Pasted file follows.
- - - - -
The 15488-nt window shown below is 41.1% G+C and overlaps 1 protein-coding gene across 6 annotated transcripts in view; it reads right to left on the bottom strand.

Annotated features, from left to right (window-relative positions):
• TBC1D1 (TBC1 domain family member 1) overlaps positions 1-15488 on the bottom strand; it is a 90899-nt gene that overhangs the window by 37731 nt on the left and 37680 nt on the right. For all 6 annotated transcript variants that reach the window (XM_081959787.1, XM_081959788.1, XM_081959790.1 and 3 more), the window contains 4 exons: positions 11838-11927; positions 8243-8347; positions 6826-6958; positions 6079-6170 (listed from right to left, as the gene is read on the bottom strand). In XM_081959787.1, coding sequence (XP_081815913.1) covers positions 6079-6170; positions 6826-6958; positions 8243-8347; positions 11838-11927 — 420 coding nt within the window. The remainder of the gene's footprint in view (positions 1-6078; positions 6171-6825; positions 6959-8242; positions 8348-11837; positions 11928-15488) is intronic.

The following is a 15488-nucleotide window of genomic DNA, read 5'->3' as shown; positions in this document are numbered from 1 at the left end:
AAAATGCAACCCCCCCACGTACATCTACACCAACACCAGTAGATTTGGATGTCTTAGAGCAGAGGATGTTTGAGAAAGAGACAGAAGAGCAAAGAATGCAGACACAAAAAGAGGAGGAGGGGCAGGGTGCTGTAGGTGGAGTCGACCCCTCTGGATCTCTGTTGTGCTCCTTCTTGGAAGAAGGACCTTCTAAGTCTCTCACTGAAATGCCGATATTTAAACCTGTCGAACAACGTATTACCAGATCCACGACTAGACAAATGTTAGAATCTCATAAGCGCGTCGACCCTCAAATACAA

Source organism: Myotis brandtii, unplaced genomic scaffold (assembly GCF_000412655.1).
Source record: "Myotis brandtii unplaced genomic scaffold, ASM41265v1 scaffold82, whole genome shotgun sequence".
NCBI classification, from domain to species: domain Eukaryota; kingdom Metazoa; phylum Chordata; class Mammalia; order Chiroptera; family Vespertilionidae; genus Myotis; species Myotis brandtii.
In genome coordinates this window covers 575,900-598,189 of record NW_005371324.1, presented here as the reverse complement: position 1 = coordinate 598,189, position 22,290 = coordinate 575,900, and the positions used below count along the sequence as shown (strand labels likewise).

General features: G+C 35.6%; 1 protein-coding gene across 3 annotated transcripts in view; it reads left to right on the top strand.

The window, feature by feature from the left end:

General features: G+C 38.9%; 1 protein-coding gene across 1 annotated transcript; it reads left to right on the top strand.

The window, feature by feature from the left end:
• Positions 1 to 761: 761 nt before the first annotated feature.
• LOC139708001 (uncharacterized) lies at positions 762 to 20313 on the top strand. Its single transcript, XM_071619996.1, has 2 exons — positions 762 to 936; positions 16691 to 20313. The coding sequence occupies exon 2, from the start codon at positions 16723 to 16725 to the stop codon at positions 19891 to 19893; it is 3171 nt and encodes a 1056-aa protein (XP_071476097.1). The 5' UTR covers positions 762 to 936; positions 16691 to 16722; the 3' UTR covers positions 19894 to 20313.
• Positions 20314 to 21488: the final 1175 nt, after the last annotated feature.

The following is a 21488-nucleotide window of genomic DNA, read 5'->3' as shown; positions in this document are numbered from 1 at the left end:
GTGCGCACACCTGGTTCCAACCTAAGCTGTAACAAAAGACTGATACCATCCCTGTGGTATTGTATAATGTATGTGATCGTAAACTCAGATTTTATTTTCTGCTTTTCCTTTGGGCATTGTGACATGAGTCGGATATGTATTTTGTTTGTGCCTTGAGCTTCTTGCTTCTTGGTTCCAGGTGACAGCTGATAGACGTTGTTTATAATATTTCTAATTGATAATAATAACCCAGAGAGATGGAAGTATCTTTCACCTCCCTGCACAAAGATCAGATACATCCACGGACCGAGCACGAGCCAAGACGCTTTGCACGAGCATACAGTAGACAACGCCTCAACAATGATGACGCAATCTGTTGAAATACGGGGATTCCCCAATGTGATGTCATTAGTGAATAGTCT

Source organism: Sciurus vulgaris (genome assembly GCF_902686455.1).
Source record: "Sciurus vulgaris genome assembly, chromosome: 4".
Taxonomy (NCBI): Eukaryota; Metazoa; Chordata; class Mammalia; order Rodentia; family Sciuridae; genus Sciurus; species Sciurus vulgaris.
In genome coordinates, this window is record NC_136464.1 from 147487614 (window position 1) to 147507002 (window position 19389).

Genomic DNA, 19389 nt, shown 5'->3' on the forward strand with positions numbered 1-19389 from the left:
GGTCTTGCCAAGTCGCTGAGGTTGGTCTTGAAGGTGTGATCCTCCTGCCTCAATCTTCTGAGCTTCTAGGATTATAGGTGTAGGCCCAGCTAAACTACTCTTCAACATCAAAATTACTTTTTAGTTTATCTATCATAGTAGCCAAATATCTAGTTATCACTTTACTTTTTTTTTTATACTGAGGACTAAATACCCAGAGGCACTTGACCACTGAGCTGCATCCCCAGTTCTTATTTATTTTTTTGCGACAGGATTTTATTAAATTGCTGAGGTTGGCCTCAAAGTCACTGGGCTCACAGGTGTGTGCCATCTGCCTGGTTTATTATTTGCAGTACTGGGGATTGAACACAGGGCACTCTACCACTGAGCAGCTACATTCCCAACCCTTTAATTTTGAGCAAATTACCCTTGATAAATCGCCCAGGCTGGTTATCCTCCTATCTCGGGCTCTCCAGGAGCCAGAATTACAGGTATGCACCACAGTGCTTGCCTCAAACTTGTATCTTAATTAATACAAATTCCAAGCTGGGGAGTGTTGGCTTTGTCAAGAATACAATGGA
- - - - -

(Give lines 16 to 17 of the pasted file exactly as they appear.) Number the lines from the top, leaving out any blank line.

• Positions 20314 to 21488: the final 1175 nt, after the last annotated feature.

The following is a 21488-nucleotide window of genomic DNA, read 5'->3' as shown; positions in this document are numbered from 1 at the left end: